Jonah 1:4-6 (NIV)
Then the LORD sent a great wind on the sea, and such a violent storm arose that the ship threatened to break up. All the sailors were afraid and each cried out to his own god. And they threw the cargo into the sea to lighten the ship.
But Jonah had gone below deck, where he lay down and fell into a deep sleep. The captain went to him and said, “How can you sleep? Get up and call on your god! Maybe he will take notice of us so that we will not perish.”
Everything about this passage is puzzling. The sailors instantly know this isn’t a natural storm and start looking for the supernatural cause. How? Jonah sleeps through it all, even though the storm is so violent that it threatens to destroy the ship. How?
The first puzzle isn’t too hard. The sailors are experienced, and simply recognize that this is no normal storm. Tossing the cargo overboard helps, but they sense that the only real fix is to placate whoever is behind this tempest. The culture of the day is to call out to their gods, hoping that they’ll chance upon the right one and get relief.
We don’t have a specific explanation for Jonah’s extraordinary behavior, but the ship’s captain doesn’t understand it either. “How can you sleep?” he asks.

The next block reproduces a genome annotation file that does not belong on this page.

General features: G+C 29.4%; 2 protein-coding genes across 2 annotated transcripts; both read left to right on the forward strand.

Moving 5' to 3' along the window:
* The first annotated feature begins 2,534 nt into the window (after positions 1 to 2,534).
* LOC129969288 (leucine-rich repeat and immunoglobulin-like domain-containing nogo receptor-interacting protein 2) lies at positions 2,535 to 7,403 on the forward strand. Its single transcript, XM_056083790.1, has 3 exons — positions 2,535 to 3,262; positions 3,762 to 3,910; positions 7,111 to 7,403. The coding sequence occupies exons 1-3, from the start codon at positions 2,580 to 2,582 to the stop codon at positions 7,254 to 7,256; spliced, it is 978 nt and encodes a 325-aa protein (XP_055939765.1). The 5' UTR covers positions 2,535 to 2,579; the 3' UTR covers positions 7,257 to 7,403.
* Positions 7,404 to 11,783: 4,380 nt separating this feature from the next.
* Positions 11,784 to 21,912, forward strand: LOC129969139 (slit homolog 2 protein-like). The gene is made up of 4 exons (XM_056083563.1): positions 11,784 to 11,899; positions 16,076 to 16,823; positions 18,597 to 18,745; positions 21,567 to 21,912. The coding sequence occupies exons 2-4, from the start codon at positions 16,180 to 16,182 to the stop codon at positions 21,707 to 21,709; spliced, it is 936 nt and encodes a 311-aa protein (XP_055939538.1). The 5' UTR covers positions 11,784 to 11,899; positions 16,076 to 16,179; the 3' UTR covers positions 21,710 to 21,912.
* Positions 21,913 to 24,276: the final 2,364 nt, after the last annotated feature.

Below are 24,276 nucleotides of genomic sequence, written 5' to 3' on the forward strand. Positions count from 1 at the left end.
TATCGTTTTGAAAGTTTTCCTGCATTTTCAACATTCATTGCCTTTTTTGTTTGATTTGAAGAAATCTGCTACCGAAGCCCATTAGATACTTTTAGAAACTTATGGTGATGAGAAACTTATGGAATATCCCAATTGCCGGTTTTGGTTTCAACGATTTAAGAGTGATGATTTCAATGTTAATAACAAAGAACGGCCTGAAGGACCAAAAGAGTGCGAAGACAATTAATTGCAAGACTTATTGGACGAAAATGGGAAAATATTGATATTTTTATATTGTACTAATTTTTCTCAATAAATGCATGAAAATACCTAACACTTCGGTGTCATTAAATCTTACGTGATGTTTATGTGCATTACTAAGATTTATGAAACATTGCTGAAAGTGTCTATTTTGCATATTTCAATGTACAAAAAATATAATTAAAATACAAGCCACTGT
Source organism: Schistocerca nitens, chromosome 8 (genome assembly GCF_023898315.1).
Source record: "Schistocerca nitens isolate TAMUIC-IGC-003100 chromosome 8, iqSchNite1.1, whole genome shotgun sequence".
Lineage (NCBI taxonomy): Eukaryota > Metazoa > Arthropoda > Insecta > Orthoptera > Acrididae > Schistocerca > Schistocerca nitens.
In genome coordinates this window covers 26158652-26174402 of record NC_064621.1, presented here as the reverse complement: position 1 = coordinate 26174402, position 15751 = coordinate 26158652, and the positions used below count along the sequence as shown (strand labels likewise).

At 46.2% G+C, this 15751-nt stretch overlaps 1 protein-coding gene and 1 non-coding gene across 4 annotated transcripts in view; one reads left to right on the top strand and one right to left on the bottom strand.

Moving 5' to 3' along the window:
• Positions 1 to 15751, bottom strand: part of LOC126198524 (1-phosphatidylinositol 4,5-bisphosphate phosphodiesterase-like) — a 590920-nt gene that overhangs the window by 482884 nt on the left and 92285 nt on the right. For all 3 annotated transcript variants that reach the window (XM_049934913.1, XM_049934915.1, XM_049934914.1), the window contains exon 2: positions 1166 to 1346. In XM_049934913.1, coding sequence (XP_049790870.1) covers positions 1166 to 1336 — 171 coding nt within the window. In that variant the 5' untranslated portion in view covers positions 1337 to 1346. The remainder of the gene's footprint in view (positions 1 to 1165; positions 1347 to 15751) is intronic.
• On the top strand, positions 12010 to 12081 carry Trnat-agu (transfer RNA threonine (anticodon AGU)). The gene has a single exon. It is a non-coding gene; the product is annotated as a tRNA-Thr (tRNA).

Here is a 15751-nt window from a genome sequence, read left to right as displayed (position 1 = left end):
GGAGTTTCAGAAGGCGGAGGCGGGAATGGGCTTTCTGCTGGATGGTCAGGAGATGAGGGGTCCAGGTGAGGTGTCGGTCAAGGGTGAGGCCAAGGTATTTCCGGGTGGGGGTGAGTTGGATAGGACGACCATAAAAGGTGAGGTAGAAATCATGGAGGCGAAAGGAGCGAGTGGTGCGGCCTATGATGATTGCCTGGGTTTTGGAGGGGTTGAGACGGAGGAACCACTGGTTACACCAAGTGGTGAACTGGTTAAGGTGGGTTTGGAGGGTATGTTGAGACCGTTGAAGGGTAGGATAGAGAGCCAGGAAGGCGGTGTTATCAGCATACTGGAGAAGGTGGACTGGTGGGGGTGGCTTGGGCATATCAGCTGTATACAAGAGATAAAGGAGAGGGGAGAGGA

This is there to confirm Jonah’s out-of-touch state of mind. He’s trying to pretend that things are not as they seem.
He’s in his own little world of denial.
Denial is so common that it has its own cliché. “Denial isn’t just a river in Egypt.” People are simply amazing in their refusal to admit the obvious. You do it. I do it.
Think back at some of the best examples of denial that you’ve ever seen. Try to figure out how that person could have been so oblivious. You don’t have to fully understand but at least try to come up with some good guesses.
Now do the same thing for the times when you were the one in denial. If you can’t think of any, then ask someone else to point some out. Ouch! (Your children are positively gifted at this.) Most people aren’t aware of how often they’re in denial.
If you struggle to think of a time you were in denial, that may mean you’re in denial about that. Make the effort to recall an example. This is worth the time because you know more about your own denial than someone else’s. Thus, you can do a better job of analyzing how come you were so oblivious.
What were you thinking?
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